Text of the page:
Once Again, My Faith In Humanity Slips A Bit More

Normally, I shy away from posting things outside of snark, defense, and science. Sometimes though, something happens that compels me to speak out. One such news article has done just that. The link to this article I will post, but first, I’ll sum it all up for you, along with some thoughts.

In DeKalb County, Ga., a 15 year old boy has less than six months to live. A heart transplant could save this young mans life, but he is being the hospital, Children’s Healthcare of Atlanta at Egleston, refuses to place the boy on the transplant list. The reasoning behind their denial to add this young man to the transplant list revolves around, what the hospital is calling, a ‘history of noncompliance’. It seems this ‘history of noncompliance’ finding revolves around low grades, and brushes with the law.

Is this really what America has become? Sentencing this young man to death is a callous act, that speaks ill of the state of our nation, and it highlights the incredible injustice that has become acceptable in our culture. Instead of valuing human life, because it is human life, this young man is being handed a death sentence due to poor academic performance, and legal infractions. Frankly, this sickens me. If the boy was added to the transplant list, and died while waiting for a heart, that would be one thing. This however, denies the young man even a semblance of a chance.

Life is something that should be cherished. Have we really sank so low that human life is now something to be casually tossed away, with little regard to the values we once held dear? Suppose for a second that this is simply a hospital looking out for their bottom line. In my eyes, that makes it no less despicable. This young man should and could have a full life ahead of him.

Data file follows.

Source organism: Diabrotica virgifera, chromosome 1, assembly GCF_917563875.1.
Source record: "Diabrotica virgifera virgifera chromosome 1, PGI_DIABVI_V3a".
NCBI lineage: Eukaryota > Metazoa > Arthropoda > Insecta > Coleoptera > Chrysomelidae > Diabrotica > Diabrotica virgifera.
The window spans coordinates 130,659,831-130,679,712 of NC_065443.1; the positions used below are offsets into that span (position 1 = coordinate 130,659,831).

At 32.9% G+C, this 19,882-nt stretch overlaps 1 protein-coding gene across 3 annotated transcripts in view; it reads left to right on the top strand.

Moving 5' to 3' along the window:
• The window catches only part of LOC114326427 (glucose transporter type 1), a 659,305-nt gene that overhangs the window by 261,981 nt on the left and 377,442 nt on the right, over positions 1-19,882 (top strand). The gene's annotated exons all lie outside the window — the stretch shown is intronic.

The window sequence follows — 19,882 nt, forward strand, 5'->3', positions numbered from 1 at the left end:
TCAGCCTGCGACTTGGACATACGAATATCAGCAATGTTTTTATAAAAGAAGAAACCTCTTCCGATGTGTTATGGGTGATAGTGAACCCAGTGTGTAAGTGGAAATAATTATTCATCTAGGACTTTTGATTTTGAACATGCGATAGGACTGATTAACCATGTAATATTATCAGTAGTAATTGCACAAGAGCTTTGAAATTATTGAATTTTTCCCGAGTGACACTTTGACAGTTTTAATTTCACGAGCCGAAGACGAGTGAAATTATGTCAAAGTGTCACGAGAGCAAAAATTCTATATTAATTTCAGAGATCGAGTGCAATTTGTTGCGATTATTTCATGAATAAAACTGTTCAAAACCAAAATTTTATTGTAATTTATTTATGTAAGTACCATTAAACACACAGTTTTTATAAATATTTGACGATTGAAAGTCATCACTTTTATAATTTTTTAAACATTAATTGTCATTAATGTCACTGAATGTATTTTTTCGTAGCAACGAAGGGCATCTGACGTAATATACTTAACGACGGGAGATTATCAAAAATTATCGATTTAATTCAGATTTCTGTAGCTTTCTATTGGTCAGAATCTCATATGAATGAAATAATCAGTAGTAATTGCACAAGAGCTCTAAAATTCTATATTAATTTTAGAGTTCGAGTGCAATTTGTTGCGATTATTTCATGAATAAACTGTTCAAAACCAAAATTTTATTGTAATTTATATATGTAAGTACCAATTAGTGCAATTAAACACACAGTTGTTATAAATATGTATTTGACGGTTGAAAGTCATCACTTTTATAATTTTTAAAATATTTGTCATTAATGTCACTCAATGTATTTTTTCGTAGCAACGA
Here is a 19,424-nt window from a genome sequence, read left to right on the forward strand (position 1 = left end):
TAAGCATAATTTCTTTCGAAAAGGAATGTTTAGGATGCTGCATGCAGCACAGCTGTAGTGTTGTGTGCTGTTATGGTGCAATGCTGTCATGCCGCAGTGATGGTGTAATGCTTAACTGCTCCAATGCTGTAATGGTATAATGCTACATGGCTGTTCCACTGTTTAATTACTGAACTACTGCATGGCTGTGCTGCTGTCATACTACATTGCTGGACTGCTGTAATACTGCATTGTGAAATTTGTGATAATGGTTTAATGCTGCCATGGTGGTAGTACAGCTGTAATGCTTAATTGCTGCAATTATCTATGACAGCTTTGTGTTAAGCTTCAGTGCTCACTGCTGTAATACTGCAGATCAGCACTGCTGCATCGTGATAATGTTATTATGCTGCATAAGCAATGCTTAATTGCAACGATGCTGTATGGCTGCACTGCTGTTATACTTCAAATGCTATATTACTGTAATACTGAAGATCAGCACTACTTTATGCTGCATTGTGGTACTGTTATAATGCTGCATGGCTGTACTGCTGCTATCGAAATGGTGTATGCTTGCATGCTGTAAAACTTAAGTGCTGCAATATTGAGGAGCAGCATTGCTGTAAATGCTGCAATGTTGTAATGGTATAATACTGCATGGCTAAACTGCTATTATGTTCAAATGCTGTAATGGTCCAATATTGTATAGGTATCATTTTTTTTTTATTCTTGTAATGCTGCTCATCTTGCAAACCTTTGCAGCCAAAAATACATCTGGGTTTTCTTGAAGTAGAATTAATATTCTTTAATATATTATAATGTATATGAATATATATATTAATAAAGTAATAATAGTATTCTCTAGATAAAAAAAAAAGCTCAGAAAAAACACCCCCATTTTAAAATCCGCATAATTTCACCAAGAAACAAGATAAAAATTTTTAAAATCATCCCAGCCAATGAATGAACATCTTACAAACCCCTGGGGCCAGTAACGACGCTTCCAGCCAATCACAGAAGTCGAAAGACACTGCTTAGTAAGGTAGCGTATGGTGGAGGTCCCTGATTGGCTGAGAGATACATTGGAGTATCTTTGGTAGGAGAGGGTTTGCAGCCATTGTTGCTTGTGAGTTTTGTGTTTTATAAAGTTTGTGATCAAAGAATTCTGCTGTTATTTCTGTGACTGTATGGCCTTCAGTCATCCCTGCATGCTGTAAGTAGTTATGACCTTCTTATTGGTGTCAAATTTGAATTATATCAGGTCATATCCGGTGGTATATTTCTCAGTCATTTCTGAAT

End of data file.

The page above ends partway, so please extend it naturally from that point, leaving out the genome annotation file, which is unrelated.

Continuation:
According to the hospital spokesperson, the hospital is “continuing to work with this family and looking at all options regarding this patient’s health care. We follow very specific criteria in determining eligibility for a transplant of any kind.” The last sentence of the hospitals comment, in my eyes, displays a complete lack of concern, or accountability.

Sickening…

http://www.wsbtv.com/news/news/local/family-says-dekalb-teen-being-denied-heart-transpl/nZL3K/

~ by arcturus415 on August 13, 2013.

6 Responses to “Once Again, My Faith In Humanity Slips A Bit More”

  1. Very disturbing!! I think the majority of 15 year olds are non-compliant! So are 2 and 10 year oId kids and I don’t know many kids in this young man’s age group who do not get into some form of trouble, struggle in school, and have not learned the lessons of life that come with maturity. Yes, I agree heart transplants are extremely complicated, and if you want it to be successful then strict adherence to meds and diet are crucial, but he is 15 do not let some normal teenage behavior be the determining factor if he lives or dies. I have no doubt that this gift of life would not be taken for granted, He is as you can imagine, as well as his family scared beyond belief. Do not let some poor, immature choices be a death sentence for this young man. I wonder are they going to use the same methods to determine to see if people who are donating organs such employment records, criminal records and education level will be eligible to donate their organs.